Trigger Warning: rape and sexual assault
…If I could write just one poem about sexual violence
it would be this:
What do we do with #metoo?
Long before there was a hashtag, there has been a movement. Long before it was headlines, there was a conversation. A conversation about sexual and gender-based violence. A conversation about how to end it. Agnes Török’s book We Need To Talk: solidarity and survivorship is about turning that conversation into concrete action. About ending sexual violence in our lifetime.
A message from Agnes:
Today is the UN’s International Day against Gender-Based Violence. #metoo has shed light, yet again, on how big the issues of sexual violence are. On how many people are affected. To those of us who have lived in abuse or been targeted by assault, this was not a surprise. If anything, it came as a relief to me that #metoo made our stories come to light. Because they’ve been bubbling away under the surface for years and decades and centuries. It is about damn time they see the light of day – and newspaper headlines.
That said, I know it’s easy to say “I knew that, I recognize that there’s a problem here.” It’s much harder to say “I’m sorry, I had no idea so many people were affected. What can I do?” To everyone who has woken up in the weeks since #metoo – thank you for becoming part of the movement. We’ve been fighting this fight for a long time and we’re glad to have you be part of it. If you’re scared or confused or shocked. If you don’t know what to do to solve the problem – don’t worry. Some of us have spent years thinking about this, talking about this, organizing for this. The feminist movement, in its various forms and branches, have fought for this issue for generations and decades. We know what we’re talking about here.
So if you’re looking to do more than press ‘like’ or ‘retweet’ – if you’re looking to actually end this problem, to make sexual violence history – let’s talk about how. Because I’ve got a few ideas.
I wrote this book to speak with fellow victims and survivors. To reach out to our loved ones, our friends and families. And to write about sexual violence in a way that was understandable to people who had no experience of it (lucky you! and welcome on board!). Because so much of ending sexual violence starts with changing how we treat victims.
If we were to stop blaming victims (with questions like ‘What were you wearing? Had you been drinking? How do I know you’re telling the truth?’) for being harassed, assaulted and abused, we would need to look at who is to blame. And the answer is, our whole societies are. If we were to stop silencing victims (with newspaper headlines like ‘rootless allegations ruin [a rapists] career /athletic scholarship /relationship’) we would need to start listening to what they had to say. If we were to stop doubting and disbelieving victims, we would need to start addressing the issues. And the issues are big, and long-running, and deeply rooted in our societies.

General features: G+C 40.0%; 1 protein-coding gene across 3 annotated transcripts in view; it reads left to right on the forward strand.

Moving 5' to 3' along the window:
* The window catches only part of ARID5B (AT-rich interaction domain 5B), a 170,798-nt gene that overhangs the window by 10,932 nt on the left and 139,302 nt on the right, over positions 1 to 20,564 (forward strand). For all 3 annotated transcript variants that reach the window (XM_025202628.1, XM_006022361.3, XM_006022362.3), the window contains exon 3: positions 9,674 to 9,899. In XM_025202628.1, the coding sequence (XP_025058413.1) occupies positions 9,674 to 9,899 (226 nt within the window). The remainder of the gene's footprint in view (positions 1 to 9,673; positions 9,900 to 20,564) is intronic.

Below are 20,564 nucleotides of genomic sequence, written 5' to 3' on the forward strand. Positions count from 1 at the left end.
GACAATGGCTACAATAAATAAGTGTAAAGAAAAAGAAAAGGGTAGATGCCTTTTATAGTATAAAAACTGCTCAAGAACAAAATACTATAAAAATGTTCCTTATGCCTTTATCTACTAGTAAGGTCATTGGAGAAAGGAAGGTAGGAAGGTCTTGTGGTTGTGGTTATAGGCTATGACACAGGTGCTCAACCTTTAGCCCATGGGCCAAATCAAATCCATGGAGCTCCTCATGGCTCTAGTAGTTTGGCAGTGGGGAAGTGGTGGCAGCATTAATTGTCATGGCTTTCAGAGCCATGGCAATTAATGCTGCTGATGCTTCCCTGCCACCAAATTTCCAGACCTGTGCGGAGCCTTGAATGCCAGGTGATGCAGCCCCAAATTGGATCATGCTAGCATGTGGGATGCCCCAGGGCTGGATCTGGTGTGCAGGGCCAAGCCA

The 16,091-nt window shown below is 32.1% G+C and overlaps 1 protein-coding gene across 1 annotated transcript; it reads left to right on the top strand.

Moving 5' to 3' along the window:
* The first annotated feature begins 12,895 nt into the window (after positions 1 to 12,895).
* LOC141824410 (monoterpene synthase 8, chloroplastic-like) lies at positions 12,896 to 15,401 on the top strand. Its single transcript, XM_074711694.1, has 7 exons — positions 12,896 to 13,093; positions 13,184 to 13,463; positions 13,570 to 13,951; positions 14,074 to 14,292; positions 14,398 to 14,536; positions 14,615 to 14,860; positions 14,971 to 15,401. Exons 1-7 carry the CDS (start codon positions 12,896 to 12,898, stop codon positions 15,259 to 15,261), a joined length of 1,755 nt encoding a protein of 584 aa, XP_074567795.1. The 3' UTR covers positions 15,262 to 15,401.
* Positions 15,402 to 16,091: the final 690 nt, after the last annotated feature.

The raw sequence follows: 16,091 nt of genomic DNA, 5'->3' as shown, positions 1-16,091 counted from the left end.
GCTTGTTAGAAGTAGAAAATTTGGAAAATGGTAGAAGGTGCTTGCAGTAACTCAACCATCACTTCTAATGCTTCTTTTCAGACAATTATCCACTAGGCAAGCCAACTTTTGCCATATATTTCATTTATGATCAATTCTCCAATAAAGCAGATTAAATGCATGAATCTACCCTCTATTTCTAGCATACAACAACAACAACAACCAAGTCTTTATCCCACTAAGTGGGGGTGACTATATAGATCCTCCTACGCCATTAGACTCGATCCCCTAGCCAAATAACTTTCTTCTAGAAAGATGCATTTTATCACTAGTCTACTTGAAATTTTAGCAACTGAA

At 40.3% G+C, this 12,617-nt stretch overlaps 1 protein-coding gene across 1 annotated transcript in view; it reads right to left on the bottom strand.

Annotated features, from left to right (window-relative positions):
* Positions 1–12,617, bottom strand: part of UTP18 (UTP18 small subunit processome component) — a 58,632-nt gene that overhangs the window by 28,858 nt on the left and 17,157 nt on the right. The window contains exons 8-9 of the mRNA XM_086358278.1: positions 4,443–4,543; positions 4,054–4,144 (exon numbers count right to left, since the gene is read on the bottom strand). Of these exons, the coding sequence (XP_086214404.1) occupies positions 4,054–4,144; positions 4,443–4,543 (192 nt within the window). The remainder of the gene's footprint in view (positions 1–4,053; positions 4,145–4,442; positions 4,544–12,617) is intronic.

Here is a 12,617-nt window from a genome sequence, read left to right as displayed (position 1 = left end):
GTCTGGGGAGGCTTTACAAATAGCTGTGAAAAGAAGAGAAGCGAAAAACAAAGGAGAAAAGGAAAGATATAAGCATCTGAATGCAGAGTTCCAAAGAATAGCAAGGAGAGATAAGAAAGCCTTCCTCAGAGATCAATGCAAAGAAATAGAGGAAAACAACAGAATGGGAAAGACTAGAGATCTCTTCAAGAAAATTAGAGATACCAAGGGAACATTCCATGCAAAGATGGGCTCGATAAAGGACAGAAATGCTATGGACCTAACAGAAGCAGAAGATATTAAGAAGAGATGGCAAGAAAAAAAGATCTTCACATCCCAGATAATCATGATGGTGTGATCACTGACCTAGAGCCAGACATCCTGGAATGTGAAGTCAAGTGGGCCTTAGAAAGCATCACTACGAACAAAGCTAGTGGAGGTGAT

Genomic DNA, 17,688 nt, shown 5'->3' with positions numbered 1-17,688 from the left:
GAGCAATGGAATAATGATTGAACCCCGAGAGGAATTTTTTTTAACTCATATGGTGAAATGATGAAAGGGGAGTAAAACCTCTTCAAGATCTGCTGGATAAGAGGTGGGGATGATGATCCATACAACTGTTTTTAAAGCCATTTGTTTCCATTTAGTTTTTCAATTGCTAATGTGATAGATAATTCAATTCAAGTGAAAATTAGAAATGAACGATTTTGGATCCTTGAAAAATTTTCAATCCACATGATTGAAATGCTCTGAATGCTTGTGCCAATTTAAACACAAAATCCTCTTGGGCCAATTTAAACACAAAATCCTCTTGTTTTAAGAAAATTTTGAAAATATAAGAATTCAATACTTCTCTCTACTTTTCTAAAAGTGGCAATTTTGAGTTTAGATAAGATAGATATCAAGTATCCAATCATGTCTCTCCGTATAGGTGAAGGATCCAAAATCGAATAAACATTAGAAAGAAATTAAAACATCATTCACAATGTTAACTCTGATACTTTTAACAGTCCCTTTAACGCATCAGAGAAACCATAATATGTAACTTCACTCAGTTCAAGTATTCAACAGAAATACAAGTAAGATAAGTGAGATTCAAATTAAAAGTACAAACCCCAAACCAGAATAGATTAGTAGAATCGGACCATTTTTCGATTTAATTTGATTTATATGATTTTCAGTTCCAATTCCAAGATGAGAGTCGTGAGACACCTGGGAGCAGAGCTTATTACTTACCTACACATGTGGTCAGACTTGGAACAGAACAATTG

The issues of rape and assault and harassment and abuse do not go away because we listen to victims, but the normalization and belittlement of sexual violence is shaken to its core when we do. Because when we recognize that victims are never at fault for crimes committed against them, we start rehumanizing victims and stop excusing the violence done to them. To us.
This is where change starts. This is how we begin to Change Everything.
Sections of my book, We Need To Talk, are speaking specifically to fellow victims and survivors. They are focused on recovery and community and creativity – on banding together and creating change, without losing focus on our self-care and safety from further harm. The bonus section of the book is full of writing exercises, part of an arts therapy approach to coping with trauma and reclaiming our stories.
Other sections speak directly to our loved ones. They give concrete advice on how to support a loved one who has been raped or abused, and function as a guide to keep your loved one safe, recovering and supported in making their own decisions for how to move forward.
But the largest chunk of the book is about the big picture. Because this is more than instances upon instances. More than individual victims and individual stories. This is structure. This is societal issue. This is something that will take genuine political and social change, that will require organization and movement and us banding together. This is about How To Change Everything – which, coincidentally, is the last section of the book. If we are to move forwards, together, and end sexual violence for good – I think this is how we do it. (this poem is called How To Change Everything and it’s from page 227 of We Need To Talk).
how to change everything
start with yourself
with examining your attitudes
might differ from yours
speak to those around you
there is more than individual experience
more than statistics and facts
there is plenty to learn
if you’re willing
make it a journey
make it a mission
make it worthwhile
learn about the laws
the police practices
the histories of violence
written on our bodies
let those who have lived through
but join in the second rank
follow their lead
amplify their voices
build on their movement
enter their strategy
add to their strength
make a plan
make a change
make a difference
We Need To Talk: solidarity and survivorship by Agnes Török is launching today. 10% of proceeds from the book go to organisations that support victims and survivors of sexual violence, and that do important work in bringing about a world free from sexual violence.
Get your own copy of the book and become part of Changing Everything.
10% of our online sales goes to Somerset and Avon Rape and Sexual Assault Support
To find out more about 16 Days of Activism to end Gender Based Violence, visit the UN website and find out how to get involved locally.